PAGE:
dancing with architecture: edmund, ada, sulphur, norman, and oklahoma city, oklahoma
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Back in Oklahoma for bidness (water-water-water), I was able to steal some time in the mornings and evenings to see some stuff in the area (architecture is everywhere!). I was pleased to stop in to gawk at Bruce Goff's Hopewell Baptist Church (1950) in Edmund. The building's been in jeopardy due to asbestos insulation and a leaking roof, but, as you can see, it has a new top (thanks to the good folks at Jenco Roofing Company). Peeking in the windows, the place is gutted. Hopefully, the congregation will be able to fully restore (and use) the building. Both a threat (redevelopment?) and an opportunity (more parishioners?), greater Oklahoma City seems to be stretching in this direction. Would love to see the inside some time.
Ada is a quaint little town about 1.5 hours south-southeast out of Oklahoma City with a small college and a national environmental lab. The mayor is a water professor from the college! There's not much architecturally, but I stumbled across some good stuff during my morning and evening strolls about town.
Nice Deco post office and federal courthouse combo:
The fire station is also a lovely example of Art Deco:
McSwain Theatre is nicely restored and active:
I took a look at a map to see what was in the area to maybe go gawk at one the evening, and lo and behold, a mere 30 minutes away, was Sulphur! I hooked up with an old college buddy who was also at the meeting, and we high-tailed it down to Sulphur right at the end of the conference, ties, suit coats, and all.
Back in the early 1900s, Sulphur, like many towns in the US that had saline springs or wells, was a resort destination where people could partake of the waters in the hopes of curing various ailments. Mineral water was a booming business up until the 1940s (or so) when the Feds required science to back the various medical claims as to the curative powers of the waters. Since there was no science, many resorts, no longer able to make ludicrous claims, faded away. The Vendome Well (and Sulphur in general) was no different.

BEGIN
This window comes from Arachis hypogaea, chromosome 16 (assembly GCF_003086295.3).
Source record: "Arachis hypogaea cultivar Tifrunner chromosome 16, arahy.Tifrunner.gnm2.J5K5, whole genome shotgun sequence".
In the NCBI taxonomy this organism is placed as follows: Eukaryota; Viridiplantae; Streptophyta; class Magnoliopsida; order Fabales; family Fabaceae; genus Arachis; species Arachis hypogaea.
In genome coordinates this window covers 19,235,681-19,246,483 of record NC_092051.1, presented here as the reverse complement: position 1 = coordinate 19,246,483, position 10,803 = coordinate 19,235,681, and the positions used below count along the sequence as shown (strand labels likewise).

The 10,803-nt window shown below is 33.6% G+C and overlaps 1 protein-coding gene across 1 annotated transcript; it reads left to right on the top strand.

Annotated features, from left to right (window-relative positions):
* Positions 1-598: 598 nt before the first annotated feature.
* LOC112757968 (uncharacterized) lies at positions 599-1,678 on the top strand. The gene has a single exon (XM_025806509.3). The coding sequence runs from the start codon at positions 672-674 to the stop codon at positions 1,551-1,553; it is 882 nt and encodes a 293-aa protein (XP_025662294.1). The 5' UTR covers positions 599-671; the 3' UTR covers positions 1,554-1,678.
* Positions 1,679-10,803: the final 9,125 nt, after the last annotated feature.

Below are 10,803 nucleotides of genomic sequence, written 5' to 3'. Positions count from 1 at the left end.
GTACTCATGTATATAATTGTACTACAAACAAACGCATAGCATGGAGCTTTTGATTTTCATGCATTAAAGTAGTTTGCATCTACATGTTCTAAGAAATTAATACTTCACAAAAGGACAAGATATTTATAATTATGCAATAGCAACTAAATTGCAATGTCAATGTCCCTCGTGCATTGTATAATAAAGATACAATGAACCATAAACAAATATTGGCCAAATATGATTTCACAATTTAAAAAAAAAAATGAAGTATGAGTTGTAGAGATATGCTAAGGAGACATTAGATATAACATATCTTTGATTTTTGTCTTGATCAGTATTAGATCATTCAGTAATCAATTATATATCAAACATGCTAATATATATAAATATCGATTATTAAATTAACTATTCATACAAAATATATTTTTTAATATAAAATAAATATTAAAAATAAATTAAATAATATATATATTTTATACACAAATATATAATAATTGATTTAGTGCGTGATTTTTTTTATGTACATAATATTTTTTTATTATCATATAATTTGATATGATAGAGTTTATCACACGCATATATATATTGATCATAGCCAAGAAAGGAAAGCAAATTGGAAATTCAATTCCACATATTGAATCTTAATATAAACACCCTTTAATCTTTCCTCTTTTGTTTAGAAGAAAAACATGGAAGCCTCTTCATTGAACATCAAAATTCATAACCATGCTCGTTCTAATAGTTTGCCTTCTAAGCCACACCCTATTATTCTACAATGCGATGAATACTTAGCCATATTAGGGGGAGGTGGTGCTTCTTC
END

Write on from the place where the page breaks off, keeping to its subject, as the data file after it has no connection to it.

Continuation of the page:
Fortunately, the well is still there as part of the Chickasaw National Recreational Area (formerly the Platt National Park). There's a slight scent of sulphur when you approach the well; nothing offensive, but you know it's there. I sipped from a squirting water fountain at the well site; just a hint of salinity (the water is probably just north of fresh at 1,000 ppm of total dissolved solids). As you can see from the photos above, there used to be a pool next door with a water slide and diving board. These days, the flow heads down a small drainage to a nearby creek. According to my cohort, the flow has slowly declined over the years. The city shuts the well down at night these days to preserve pressure.
Nearby in the park are various springs, including Bromide Springs:
Which has also been around awhile:
Befitting a resort town, Sulphur has a large resort hotel called The Artesian.
The hotel was still there and operational until a few years ago when it was razed to build the new Artesian:
On one hand, sad to have missed the original Artesian and for it to be gone; on the other hand, nice that the Artesian moves forward into a new century.
On the last day of the conference we went on an afternoon field trip (you know, the hottest time of the day) to learn about the aquifer in the area and Ada's water supply (and also the source of the wells and springs in Sulphur).
Ada's water supply comes from a spring issuing from the Arbuckle-Simpson Aquifer (my pal is an expert on the aquifer). It's an unusual aquifer in that it is thermally and chemically vertically homogenous (down to 3,000 feet deep). For those of you in the know, it's like the Edwards Aquifer turned on its head. The city's water supply pulls directly from the outfall of the spring which is then gravity fed to Ada. The spring is (sadly) covered with a concrete suspension cap, presumably to keep dead critters and naked frat boys from sullying the city's water supply.
Everything is painted green.
On the way to the airport, I stopped in to potentially gawk at the remnants of one of Goff's greatest works, the logarithmically spiralling Bavinger House (1955):
Next to it is another Wilson-designed space, a garage/storm shelter/apartment:
Probably not worthy enough to list OK City on its own, but here's a shot of the airport with what I would call a Goff-inspired design: